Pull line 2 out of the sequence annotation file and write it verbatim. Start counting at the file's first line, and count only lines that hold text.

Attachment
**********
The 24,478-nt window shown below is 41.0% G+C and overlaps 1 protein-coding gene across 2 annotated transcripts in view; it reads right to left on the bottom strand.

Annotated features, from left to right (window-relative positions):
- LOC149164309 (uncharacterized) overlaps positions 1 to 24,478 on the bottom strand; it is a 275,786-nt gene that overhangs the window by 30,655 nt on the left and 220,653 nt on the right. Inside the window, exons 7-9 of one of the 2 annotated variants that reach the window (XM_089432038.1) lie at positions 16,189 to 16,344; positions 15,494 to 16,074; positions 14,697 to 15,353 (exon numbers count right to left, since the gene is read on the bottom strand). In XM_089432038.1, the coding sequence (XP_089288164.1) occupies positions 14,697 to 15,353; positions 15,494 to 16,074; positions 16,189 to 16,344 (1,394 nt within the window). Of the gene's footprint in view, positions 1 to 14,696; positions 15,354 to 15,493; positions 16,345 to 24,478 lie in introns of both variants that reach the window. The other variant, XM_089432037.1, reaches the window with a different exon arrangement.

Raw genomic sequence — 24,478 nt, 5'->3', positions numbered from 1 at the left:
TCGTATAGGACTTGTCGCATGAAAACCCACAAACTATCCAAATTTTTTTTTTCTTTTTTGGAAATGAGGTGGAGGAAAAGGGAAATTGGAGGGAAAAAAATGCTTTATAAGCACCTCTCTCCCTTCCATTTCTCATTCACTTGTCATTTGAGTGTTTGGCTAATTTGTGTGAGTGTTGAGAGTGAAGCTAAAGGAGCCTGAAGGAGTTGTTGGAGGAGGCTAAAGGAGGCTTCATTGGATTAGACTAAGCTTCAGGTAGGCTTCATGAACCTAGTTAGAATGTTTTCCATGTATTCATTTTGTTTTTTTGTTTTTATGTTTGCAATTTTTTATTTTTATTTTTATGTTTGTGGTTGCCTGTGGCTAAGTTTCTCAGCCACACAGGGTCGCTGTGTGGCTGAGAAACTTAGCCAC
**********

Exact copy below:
Annotated features, from left to right (window-relative positions):